NEW YORK -- New York Rangers defenseman Ryan McDonagh was at Lasker Rink in Central Park on Monday providing instruction to youth hockey players, including members of Ice Hockey in Harlem.
In addition to mentor, the Rangers captain added a new title to his glowing resume: spokesperson for Dunkin' Donuts, formally announced as the official U.S. coffee, donut and breakfast sandwich of the NHL.
The partnership is Dunkin' Donuts' first with a national sports league and will be featured at several NHL events, including the 2017 Bridgestone NHL Winter Classic between the Chicago Blackhawks and St. Louis Blues on Jan. 2, and the Centennial Classic between the Toronto Maple Leafs and Detroit Red Wings on New Year's Day.
It's another responsibility McDonagh, who joins Boston Bruins forward David Backes as spokespersons, will carry on his broad shoulders but like his role with the Rangers is one that suits him perfectly.
"Ryan McDonagh is a huge part of our overall commitment and support for hockey both at the NHL level and at different levels around the country," Dunkin' Donuts VP of field marketing Tom Manchester said. "Ryan embodies a lot of the values that we want our brand to be portrayed with hockey fans across the country: hard work, integrity, leadership. Ryan really has all those qualities. Ryan's a terrific spokesperson. We're really happy to be partnering with him."
McDonagh has been happy since taking advantage of an extended summer to re-energize and refocus on his quest to win the Stanley Cup for the first time.
Gone were injuries that plagued him in each of the two previous seasons: a broken foot he played through in Game 7 of the 2015 Eastern Conference Final against the Tampa Bay Lightning, a concussion early last season and a hand injury sustained late that affected him during a five-game loss to the Pittsburgh Penguins in the first round.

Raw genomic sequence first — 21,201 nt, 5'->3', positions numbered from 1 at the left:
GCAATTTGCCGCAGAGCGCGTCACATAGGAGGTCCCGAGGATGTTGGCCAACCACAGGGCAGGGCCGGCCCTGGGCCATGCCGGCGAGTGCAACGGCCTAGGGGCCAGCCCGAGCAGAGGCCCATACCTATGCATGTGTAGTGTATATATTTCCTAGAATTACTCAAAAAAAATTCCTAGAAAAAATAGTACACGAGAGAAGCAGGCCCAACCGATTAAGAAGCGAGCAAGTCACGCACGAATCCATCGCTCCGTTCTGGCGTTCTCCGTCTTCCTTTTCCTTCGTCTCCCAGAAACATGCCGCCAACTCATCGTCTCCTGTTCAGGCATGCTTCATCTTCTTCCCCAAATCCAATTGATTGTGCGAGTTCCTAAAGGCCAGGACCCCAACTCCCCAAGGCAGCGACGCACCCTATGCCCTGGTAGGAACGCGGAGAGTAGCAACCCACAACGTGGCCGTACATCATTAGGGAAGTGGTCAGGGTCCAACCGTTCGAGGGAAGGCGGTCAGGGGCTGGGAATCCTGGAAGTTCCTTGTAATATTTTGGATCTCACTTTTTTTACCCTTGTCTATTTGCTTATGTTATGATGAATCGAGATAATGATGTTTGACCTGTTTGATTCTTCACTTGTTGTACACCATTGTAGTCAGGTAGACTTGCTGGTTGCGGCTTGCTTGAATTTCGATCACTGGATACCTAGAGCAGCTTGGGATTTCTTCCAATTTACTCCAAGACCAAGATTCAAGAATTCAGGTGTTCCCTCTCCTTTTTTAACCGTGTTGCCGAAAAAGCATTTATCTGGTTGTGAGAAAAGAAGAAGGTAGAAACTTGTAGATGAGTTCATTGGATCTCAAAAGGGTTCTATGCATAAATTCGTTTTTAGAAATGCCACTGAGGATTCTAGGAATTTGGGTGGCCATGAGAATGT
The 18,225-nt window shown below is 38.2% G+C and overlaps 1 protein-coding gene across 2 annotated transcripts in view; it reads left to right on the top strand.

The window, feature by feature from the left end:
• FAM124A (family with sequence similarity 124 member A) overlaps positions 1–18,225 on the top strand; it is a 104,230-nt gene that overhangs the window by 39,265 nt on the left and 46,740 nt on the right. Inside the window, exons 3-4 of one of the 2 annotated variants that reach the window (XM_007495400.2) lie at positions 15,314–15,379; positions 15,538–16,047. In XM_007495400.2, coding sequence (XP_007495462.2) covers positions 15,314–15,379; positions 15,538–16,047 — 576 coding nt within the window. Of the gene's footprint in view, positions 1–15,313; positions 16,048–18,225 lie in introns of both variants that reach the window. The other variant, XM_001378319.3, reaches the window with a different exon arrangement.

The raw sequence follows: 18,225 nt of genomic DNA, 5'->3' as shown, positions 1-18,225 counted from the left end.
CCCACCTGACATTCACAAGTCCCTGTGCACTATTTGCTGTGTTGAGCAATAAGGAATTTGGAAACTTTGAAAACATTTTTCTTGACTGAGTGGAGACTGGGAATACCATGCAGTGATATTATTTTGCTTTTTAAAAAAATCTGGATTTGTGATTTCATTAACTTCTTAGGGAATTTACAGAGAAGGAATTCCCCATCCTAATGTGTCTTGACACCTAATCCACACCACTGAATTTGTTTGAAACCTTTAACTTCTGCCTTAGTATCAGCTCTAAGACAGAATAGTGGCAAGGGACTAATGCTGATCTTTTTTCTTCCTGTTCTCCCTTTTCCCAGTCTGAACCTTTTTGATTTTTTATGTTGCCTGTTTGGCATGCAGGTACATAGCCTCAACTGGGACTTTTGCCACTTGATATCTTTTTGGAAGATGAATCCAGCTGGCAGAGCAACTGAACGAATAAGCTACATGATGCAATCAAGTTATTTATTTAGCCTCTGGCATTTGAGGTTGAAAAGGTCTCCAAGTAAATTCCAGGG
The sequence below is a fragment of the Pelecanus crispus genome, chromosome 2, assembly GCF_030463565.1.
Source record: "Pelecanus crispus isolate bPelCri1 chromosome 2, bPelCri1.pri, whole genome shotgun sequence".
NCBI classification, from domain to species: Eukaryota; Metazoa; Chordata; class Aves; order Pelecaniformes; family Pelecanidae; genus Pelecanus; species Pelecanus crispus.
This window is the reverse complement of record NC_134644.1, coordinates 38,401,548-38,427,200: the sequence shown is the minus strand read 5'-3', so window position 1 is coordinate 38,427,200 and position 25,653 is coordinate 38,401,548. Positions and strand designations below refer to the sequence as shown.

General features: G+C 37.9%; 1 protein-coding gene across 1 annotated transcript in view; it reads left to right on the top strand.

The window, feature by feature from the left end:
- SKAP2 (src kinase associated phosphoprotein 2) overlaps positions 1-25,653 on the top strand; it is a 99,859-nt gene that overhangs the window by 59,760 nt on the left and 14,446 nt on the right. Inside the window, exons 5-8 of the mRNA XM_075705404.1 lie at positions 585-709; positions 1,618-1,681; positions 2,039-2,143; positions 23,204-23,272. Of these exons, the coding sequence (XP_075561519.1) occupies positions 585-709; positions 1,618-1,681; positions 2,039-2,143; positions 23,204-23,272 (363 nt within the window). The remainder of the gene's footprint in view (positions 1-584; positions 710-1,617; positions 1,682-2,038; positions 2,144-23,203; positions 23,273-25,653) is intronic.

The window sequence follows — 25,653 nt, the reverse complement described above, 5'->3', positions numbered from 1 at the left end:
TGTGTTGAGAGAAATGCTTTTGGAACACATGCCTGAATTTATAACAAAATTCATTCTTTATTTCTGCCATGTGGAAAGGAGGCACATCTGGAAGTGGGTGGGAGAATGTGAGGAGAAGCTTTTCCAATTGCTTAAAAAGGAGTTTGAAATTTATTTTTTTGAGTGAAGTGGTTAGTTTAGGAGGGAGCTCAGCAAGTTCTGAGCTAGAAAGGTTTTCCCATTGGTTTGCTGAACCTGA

McDonagh stepped up his training regimen and played for Team USA at the World Cup Hockey 2016 in the best shape of his life.
"Certainly [with] the World Cup in the beginning of the season, you really had to amp up your training," McDonagh said Monday. "For me that's huge. Part of my strength is my skating ability. Being able to work out a little bit extra this summer really helped. Just having that pace and intensity right from the start because of the World Cup has definitely carried into the regular season."
McDonagh's eight-game point streak from Oct. 17-Nov. 1 made him the first Rangers defenseman to accomplish the feat since Brian Leetch's nine-game streak from Jan. 3-31, 1996. He leads the Rangers in average ice time (23:51), and is tied for first with Skjei and center Derek Stepan with 13 assists entering their game against the New York Islanders at Barclays Center on Tuesday (7 p.m. ET; SN1, SNO, MSG+, MSG 2, NHL.TV).
McDonagh has led the Rangers in ice time in 24 of 26 games this season with New York 23-3-3 in its past 29 games since Oct. 16, 2014 when he's skated at least 25 minutes. And despite a 3-4-1 slide before a 4-2 win against the Carolina Hurricanes last Saturday, the Rangers (17-8-1) have maintained first place in the Metropolitan Division even without injured forwards Mika Zibanejad (broken fibula) and Pavel Buchnevich (back).
"Those are obviously two significant guys for us, certainly early on here having to handle some adversity," McDonagh said. "It's certainly been a challenge at times but for the most part we've had different people stepping up every night. You look at guys like Rick Nash, Derek Stepan up front, some leaders there with a lot of experience, and [who] know how to bring their game to another level and bring the guys around them to another level.
"We're going to need that for sure [Tuesday] night against a team that really plays well at home."